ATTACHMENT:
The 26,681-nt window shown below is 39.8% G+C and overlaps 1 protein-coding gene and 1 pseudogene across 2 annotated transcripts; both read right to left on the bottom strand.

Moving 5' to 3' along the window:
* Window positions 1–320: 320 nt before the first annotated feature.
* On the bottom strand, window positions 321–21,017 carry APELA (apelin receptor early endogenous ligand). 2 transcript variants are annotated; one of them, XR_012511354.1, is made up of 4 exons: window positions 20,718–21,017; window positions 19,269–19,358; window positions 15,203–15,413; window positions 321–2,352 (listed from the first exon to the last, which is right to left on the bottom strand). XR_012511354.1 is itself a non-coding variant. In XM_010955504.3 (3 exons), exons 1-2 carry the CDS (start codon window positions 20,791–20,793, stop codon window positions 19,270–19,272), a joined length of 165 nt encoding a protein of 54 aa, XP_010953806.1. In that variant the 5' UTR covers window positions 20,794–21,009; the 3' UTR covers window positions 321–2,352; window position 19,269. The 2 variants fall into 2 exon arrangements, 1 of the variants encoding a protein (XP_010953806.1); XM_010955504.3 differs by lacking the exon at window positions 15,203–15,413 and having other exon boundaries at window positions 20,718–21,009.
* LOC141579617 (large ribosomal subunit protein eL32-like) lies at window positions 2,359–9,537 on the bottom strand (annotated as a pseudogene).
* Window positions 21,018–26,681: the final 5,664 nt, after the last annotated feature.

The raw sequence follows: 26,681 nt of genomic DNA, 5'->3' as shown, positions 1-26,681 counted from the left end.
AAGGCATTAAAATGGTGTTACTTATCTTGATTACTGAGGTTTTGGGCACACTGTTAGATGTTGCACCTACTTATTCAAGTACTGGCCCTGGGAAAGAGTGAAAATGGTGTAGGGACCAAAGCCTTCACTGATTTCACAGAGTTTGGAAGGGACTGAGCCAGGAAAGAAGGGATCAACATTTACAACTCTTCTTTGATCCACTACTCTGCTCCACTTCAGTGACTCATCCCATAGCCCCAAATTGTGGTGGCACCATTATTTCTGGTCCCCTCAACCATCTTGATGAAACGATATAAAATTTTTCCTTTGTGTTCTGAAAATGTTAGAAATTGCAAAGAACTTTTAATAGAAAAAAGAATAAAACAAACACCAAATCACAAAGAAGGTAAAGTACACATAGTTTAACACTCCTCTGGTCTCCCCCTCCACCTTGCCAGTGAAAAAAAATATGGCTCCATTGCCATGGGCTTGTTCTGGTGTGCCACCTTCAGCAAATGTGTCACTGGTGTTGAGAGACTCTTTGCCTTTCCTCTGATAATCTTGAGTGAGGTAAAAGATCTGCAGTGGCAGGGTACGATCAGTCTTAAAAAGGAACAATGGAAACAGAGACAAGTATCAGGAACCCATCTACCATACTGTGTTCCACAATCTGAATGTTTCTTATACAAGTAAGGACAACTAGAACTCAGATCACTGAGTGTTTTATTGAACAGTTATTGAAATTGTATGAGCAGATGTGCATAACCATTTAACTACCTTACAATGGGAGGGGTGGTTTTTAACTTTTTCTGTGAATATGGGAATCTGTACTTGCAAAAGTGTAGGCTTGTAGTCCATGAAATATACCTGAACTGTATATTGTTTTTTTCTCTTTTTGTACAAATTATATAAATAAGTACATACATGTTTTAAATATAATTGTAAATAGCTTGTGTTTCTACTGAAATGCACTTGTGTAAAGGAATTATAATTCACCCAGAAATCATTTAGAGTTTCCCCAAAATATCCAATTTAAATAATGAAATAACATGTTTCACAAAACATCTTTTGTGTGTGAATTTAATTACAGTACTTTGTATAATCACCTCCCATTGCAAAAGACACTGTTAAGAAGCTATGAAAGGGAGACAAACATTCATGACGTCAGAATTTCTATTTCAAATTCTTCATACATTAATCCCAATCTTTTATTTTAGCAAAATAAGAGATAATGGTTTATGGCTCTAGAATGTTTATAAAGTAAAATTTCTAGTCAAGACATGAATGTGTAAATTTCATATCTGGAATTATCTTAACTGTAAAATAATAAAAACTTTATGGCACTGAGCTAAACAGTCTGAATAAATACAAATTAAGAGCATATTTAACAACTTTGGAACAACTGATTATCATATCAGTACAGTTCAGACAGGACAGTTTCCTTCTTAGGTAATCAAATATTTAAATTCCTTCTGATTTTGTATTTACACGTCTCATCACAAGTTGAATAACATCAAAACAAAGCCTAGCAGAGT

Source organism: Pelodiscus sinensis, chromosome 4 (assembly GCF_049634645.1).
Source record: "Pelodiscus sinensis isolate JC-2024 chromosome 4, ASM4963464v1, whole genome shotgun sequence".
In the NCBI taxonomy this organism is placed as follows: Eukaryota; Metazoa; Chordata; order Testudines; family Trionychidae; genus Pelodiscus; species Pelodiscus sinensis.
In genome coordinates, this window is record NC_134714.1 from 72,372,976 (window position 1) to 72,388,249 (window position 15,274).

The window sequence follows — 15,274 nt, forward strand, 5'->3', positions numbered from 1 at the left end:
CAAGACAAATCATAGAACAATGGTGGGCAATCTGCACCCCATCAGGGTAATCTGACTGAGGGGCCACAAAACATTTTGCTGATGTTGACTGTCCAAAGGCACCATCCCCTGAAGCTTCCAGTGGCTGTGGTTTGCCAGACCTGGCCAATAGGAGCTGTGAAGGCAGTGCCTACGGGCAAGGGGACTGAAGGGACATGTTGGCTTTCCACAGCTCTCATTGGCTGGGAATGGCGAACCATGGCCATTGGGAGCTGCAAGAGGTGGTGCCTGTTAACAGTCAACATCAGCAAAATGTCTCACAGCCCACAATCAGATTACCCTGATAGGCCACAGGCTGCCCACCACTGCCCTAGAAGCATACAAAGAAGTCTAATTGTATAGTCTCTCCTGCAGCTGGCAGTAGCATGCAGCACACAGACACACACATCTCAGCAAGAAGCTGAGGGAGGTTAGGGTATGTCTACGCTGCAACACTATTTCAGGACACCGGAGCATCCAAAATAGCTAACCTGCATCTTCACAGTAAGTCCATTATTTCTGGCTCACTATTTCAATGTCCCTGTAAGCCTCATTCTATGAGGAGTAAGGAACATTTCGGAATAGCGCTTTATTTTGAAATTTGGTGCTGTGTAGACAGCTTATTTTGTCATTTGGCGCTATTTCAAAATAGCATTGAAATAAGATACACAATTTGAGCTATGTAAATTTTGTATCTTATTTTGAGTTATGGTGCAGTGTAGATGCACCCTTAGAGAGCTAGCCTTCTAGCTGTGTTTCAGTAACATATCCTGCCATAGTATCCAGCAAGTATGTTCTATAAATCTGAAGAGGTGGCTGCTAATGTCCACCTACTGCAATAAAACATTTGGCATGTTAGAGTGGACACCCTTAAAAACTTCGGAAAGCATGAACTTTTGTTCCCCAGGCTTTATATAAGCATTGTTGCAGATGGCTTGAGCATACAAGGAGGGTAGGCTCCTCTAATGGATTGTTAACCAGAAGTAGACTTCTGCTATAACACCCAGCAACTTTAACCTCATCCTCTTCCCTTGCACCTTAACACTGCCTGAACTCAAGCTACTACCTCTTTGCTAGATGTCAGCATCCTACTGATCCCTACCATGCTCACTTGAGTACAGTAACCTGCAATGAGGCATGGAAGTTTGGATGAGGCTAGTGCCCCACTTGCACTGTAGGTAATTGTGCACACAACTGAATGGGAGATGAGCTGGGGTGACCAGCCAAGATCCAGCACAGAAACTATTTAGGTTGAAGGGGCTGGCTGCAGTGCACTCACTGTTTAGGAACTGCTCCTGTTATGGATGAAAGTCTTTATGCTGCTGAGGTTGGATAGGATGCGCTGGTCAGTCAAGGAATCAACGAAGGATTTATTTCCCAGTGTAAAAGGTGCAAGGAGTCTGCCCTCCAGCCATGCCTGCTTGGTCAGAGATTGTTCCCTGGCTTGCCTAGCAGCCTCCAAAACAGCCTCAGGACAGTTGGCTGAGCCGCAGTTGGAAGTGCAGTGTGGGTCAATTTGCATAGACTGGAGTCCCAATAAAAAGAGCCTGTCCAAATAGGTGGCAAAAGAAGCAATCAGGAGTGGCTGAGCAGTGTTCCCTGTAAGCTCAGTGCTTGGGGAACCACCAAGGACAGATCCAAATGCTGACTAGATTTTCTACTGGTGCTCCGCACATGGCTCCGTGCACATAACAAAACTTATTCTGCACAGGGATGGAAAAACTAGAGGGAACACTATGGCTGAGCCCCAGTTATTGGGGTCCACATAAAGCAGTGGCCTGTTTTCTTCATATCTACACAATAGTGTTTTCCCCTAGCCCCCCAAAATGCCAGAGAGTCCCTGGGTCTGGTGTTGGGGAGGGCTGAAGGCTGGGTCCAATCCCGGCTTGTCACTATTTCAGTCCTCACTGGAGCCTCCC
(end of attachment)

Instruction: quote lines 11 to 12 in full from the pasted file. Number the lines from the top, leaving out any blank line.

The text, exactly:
In the NCBI taxonomy this organism is placed as follows: Eukaryota; Metazoa; Chordata; order Testudines; family Trionychidae; genus Pelodiscus; species Pelodiscus sinensis.
In genome coordinates, this window is record NC_134714.1 from 72,372,976 (window position 1) to 72,388,249 (window position 15,274).